A record number of veterans are heading back to school. One incentive has been the Post 9/11 GI Bill. It enhanced education benefits, starting in 2009. They now cover undergraduate tuition and provide veterans with a monthly living allowance and book stipend. To be eligible, a vet must have served on active duty after the 9/11 terrorist attacks and not exhausted prior GI benefits.
No matter what federal or state aid former soldiers have received however, WUWM’s Erin Toner learned that some have found the transition to school difficult and even costly. Local schools are intervening.
Twenty-eight-year-old Tom Voss served in Iraq in 2004 and 2005. His Army unit conducted reconnaissance missions, while the country prepared to elect a transitional government.
“One of our jobs was to secure election sites, couple days before, usually 72 hours before either a mission or those elections took place so we basically worked in groups of three, sometimes with a sniper team, to secure those areas,” Voss says.
Voss says the job was dangerous. Explosives and ambushes killed his platoon sergeant, squad leader and several fellow soldiers. When he came home, Voss thought college seemed like his best option. He enrolled at MATC.
“I tried going back to school right away and I definitely was not in a position where I should have been in school. I basically just did it to keep busy so I didn’t have to sit and contemplate what I had been through,” Voss says.
While Voss did seek treatment for Post Traumatic Stress Disorder, he could not focus on his studies. So, he dropped out of MATC, yet soon after, enrolled at UWM, thinking he’d give school another try.
“Took a full load, took 15 credits, and ended up dropping out,” Voss says.
Voss says not only did he waste time, he used up all his G.I. Bill education benefits.
While enrollment has skyrocketed among returning service members, most schools don’t keep data on veteran graduation and dropout rates, so it’s difficult to know whether that group fares differently than other students.
Jim Schmidt is the veteran benefits coordinator at UWM. He says about 1,600 students there are using federal and state G.I. benefits. Schmidt says most succeed, but every semester a dozen or so drop out or must leave because of bad grades. In some cases, the students must reimburse the government, if they change course, mid-semester.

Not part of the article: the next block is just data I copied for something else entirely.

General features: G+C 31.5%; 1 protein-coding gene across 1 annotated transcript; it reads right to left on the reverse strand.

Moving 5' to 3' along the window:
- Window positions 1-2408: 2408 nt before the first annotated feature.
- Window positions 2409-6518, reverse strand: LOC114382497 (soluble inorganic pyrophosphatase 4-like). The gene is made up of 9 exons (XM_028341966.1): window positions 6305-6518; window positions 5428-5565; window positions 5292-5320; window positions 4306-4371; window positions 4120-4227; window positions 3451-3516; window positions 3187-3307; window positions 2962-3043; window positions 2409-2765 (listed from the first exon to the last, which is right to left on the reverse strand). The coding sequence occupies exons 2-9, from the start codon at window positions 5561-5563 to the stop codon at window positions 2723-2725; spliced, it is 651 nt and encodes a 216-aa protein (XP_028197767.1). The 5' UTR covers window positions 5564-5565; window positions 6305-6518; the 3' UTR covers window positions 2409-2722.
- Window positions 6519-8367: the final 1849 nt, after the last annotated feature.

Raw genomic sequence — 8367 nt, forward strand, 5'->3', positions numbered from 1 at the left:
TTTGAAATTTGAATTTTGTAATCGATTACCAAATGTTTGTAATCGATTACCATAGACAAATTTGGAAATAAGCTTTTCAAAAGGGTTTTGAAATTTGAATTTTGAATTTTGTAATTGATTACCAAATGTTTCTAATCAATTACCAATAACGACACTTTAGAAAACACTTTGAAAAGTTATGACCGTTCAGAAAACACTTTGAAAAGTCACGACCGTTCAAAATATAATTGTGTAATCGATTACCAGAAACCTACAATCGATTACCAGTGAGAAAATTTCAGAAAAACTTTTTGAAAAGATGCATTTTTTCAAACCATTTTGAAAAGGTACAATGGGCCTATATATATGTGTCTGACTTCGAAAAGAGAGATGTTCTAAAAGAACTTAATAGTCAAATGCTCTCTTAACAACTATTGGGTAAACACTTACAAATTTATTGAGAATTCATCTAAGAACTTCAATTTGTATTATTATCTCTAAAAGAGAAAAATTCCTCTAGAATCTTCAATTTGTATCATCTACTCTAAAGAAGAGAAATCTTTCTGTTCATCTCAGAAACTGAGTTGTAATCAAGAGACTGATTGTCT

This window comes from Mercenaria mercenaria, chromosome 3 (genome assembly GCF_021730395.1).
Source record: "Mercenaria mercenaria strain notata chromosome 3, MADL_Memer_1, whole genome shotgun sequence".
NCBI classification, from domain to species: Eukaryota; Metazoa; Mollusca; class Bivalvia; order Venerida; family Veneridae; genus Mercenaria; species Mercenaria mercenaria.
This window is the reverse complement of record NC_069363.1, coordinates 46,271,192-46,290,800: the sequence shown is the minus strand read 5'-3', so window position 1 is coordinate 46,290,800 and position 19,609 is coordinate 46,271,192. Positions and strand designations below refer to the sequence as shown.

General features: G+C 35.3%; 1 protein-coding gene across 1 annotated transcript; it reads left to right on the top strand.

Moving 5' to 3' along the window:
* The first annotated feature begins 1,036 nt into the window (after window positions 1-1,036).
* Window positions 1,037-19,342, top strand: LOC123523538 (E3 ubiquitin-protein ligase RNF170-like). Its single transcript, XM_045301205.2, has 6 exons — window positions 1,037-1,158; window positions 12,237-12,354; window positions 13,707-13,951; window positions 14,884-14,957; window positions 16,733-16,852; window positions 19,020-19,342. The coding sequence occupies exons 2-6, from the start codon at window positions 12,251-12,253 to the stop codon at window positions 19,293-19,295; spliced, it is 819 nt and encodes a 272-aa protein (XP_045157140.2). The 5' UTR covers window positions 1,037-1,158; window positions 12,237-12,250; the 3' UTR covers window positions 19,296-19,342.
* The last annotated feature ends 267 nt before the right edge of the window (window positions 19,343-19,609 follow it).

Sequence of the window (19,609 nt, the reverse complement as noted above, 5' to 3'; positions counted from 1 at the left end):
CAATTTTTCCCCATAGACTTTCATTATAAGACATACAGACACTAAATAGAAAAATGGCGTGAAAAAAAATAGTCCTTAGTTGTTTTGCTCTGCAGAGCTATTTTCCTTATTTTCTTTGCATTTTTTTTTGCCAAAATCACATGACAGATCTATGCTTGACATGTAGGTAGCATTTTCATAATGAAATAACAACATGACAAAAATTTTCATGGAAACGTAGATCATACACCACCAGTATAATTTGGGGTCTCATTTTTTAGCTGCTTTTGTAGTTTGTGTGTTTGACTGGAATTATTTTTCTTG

“It’s a great benefit, but it’s also a trap if you’re not careful,” Schmidt says.
Because the financial consequences can be severe, Schmidt says UWM will begin requiring veteran and military students to meet with advisors when pondering a change.
“If they want to add or drop classes, they would have to consult with our office first just to explore why and what the ramifications might be,” Schmidt says.
Schmidt’s counterpart at Milwaukee Area Technical College also sees veterans drop out and fall into debt.
Student Service Specialist Maria Abrego says about 600 vets are enrolled at MATC -- many attempting for a second or third time to earn a degree.
“I’ve had a few that had medical issues. We have some that suffer from PTSD. We have some who couldn’t adapt to transitioning from the military to civilian life. You know sometimes maybe they’re just not ready,” Abrego says.
Both MATC and UWM have boosted services for veterans and military students. The technical college created a veterans student organization last semester. UWM has begun offering veterans-only courses that focus on easing the transition from the military to college.
The university has also opened a Military and Veterans Resource Center in the Union, a place students can go for information, support or just to socialize. It’s where I met Army veteran Tom Voss. Three years have passed since his first stint at UWM; he’s back, pursuing a degree in civil engineering.
“So now I’m paying for school out of pocket, when I should have taken some more time to address my issues before taking on school basically,” Voss says.
Voss wishes campuses had offered more services when he first enrolled.
“Veterans, after they get out, they don’t know exactly what they want to do, but they know they want to get a degree and its really beneficial to speak with a veteran who’s been through the college life before and has used their benefits just to get that advice before you even take the first step,” Voss says.